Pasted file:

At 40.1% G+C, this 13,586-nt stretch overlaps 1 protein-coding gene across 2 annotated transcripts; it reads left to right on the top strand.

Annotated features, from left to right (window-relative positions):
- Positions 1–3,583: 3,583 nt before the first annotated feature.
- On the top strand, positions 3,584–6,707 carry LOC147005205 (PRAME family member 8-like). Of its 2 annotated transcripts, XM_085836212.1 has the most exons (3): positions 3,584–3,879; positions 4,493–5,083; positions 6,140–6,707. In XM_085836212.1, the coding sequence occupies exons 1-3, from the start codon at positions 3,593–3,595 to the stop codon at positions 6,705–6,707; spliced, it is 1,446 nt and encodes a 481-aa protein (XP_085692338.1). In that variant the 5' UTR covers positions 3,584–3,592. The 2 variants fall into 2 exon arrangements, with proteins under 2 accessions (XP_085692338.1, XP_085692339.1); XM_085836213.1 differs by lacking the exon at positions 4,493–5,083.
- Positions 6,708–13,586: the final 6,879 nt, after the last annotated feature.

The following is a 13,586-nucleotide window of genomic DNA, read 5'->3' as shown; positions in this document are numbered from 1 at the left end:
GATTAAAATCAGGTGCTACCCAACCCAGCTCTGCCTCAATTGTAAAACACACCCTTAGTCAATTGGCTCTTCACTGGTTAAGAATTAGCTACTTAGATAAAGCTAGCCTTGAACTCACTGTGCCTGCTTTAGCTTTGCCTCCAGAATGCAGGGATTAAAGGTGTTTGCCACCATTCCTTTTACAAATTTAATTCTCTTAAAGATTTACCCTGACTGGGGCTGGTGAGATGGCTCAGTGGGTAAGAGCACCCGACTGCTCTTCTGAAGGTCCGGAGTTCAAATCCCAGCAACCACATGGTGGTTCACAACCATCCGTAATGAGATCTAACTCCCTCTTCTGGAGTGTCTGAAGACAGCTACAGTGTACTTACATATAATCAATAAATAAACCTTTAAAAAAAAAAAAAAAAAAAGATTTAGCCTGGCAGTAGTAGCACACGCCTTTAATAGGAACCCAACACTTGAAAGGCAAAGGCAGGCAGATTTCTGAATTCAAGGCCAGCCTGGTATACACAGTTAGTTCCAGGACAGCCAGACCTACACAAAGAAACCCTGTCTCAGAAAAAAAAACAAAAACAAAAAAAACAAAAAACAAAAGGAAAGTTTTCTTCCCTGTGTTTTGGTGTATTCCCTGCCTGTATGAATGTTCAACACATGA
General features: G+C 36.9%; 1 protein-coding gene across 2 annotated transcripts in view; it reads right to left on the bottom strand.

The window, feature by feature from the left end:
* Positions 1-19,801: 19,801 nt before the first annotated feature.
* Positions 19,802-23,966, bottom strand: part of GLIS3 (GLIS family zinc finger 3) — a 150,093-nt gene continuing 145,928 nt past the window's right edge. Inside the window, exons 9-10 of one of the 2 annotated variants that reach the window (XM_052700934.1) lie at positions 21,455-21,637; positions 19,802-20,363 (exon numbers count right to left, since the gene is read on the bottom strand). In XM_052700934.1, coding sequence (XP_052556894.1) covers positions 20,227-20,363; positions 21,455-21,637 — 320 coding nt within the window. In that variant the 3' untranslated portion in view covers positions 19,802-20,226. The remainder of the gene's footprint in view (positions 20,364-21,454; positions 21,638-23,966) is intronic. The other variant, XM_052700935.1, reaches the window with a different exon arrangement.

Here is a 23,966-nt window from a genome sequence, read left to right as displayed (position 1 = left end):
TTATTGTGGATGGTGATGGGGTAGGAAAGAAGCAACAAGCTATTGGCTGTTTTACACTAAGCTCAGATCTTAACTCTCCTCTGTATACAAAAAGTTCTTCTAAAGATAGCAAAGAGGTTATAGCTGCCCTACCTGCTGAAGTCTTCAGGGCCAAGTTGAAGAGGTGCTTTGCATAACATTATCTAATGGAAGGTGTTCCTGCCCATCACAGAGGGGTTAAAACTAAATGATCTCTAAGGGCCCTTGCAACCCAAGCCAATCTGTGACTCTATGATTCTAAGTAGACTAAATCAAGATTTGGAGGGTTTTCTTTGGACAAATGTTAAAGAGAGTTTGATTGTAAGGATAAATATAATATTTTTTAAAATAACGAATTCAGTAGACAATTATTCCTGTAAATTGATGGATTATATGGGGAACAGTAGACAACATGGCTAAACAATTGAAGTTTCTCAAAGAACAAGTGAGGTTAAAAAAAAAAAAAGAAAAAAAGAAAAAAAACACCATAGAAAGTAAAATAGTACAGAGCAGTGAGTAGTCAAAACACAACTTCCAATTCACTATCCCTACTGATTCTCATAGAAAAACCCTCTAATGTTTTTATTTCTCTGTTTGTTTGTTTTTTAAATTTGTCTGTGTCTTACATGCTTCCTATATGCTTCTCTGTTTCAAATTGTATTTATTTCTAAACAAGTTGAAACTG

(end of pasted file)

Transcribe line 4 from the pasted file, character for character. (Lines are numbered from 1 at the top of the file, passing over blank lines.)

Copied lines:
- On the top strand, positions 3,584–6,707 carry LOC147005205 (PRAME family member 8-like). Of its 2 annotated transcripts, XM_085836212.1 has the most exons (3): positions 3,584–3,879; positions 4,493–5,083; positions 6,140–6,707. In XM_085836212.1, the coding sequence occupies exons 1-3, from the start codon at positions 3,593–3,595 to the stop codon at positions 6,705–6,707; spliced, it is 1,446 nt and encodes a 481-aa protein (XP_085692338.1). In that variant the 5' UTR covers positions 3,584–3,592. The 2 variants fall into 2 exon arrangements, with proteins under 2 accessions (XP_085692338.1, XP_085692339.1); XM_085836213.1 differs by lacking the exon at positions 4,493–5,083.